|Royal Air Force Transport Command|
|Active||25 March 1943–1 August 1967|
|Branch||Royal Air Force|
|Role||controlling Transport aircraft|
Latin: Ferio Ferendo|
("I Strike by Carrying")
|Engagements||World War II|
|crest heraldry||A golden griffon in front of a globe|
RAF Transport Command was a Royal Air Force command that controlled all transport aircraft of the RAF. It was established on 25 March 1943 by the renaming of the RAF Ferry Command, and was subsequently renamed RAF Air Support Command in 1967.
History[edit | edit source]
During World War II, it at first ferried aircraft from factories to operational units and performed air transport. Later it took over the job of dropping paratroops from Army Cooperation Command as well.
After WWII, it increased rapidly in size. It took part in several big operations, including the Berlin Airlift in 1948, which reinforced the need for a big RAF transport fleet. The Handley Page Hastings, a four-engined transport, was introduced during the Berlin AirLift and continued as a mainstay transport aircraft of the RAF for the next 15 years. In 1956, new aircraft designs became available, including the de Havilland Comet (the first operational jet transport), and the Blackburn Beverley. In 1959, the Bristol Britannia was introduced. The principal RAF Transport Command functions of this period were support operations involving the evacuation of military personnel from the Suez Canal Zone prior and after the Suez Crisis of October–November 1956; casualty evacuation from South Korea during the Korean War and from the Malaya during the Malayan Emergency; essential supplies to Woomera, South Australia, and ferrying personnel and supplies out to Christmas Island for the atomic bomb tests carried out by the UK. In addition, Transport Command ran scheduled routes to military staging posts and bases in the Indian Ocean region, Southeast Asia and the Far East, to maintain contact between the UK and military bases of strategic importance. It also carried out special flights worldwide covering all the continents bar Antarctica. Many varied tasks were undertaken during the 1950s.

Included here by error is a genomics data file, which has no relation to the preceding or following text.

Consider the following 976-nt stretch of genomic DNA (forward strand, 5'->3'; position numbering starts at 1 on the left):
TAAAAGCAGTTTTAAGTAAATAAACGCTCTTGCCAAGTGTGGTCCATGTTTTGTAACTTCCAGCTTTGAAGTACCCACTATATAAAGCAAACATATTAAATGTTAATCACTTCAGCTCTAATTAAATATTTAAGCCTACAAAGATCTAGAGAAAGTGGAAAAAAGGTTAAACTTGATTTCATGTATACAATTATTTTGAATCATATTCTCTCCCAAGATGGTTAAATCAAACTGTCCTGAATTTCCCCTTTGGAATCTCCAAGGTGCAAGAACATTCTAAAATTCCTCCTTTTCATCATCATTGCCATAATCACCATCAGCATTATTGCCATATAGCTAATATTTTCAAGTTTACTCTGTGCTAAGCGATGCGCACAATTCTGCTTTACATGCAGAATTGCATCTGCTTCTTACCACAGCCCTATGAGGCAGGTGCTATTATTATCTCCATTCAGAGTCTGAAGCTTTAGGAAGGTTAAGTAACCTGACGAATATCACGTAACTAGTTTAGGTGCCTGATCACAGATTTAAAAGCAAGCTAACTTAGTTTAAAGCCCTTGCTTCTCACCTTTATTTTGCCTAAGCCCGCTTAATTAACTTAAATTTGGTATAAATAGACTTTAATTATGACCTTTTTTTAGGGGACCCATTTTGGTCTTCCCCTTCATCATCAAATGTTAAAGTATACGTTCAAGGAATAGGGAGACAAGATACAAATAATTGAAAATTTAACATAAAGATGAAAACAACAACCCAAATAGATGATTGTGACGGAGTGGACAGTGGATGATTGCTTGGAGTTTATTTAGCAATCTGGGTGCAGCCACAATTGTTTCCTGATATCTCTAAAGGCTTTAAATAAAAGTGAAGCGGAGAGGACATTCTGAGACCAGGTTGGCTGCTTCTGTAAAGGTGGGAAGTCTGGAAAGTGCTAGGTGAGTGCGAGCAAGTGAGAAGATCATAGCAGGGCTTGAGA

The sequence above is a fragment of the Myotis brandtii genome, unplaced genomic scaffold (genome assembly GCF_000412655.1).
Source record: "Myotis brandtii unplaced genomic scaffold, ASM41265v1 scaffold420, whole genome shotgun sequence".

Operation Becher's Brook[edit | edit source]
Becher's Brook was a major operation of Transport command - the ferrying of 400 Sabre fighters from North America to the UK. This required pilots and ground crew to be transported to Canada. The Sabres were flown via Keflavik (Iceland) on to Shetland and from there to mainland Scotland.
North Greenland Expedition[edit | edit source]
Transport Command supported the British North Greenland Expedition a research expedition over two years on the Greenland ice.
Commanders-in-Chief[edit | edit source]
- 25 March 1943 - Air Chief Marshal Sir Frederick Bowhill
- 15 February 1945 - Air Marshal Sir Ralph Cochrane
- 24 September 1947 - Air Marshal Sir Brian Baker
- 31 March 1950 - Air Marshal Sir Aubrey Ellwood
- 1 January 1952 - Air Vice Marshal Robert Blucke
- 3 June 1952 - Air Vice Marshal Sir Charles Guest
- 15 March 1954 - Air Vice Marshal Sir George Beamish
- 15 October 1955 - Air Marshal Sir Andrew McKee
- 16 May 1959 - Air Marshal Sir Denis Barnett
- 30 April 1962 - Air Marshal Sir Edmund Hudleston
- 1 December 1963 - Air Marshal Sir Kenneth Cross
- 27 January 1967 - Air Marshal Sir Thomas Prickett
See also[edit | edit source]
|Wikimedia Commons has media related to RAF Transport Command.|
|Wikimedia Commons has media related to Royal Air Force.|
|Wikimedia Commons has media related to Aircraft of the air force of the United Kingdom.|
Clubs and Associations[edit | edit source]
References[edit | edit source]
Notes[edit | edit source]
Bibliography[edit | edit source]
- Wynn, Humphrey. Forged in War: A History of Royal Air Force Transport Command, 1943-1967. London: Her Majesty's Stationery Office, 1996. ISBN 0-11-772756-3.
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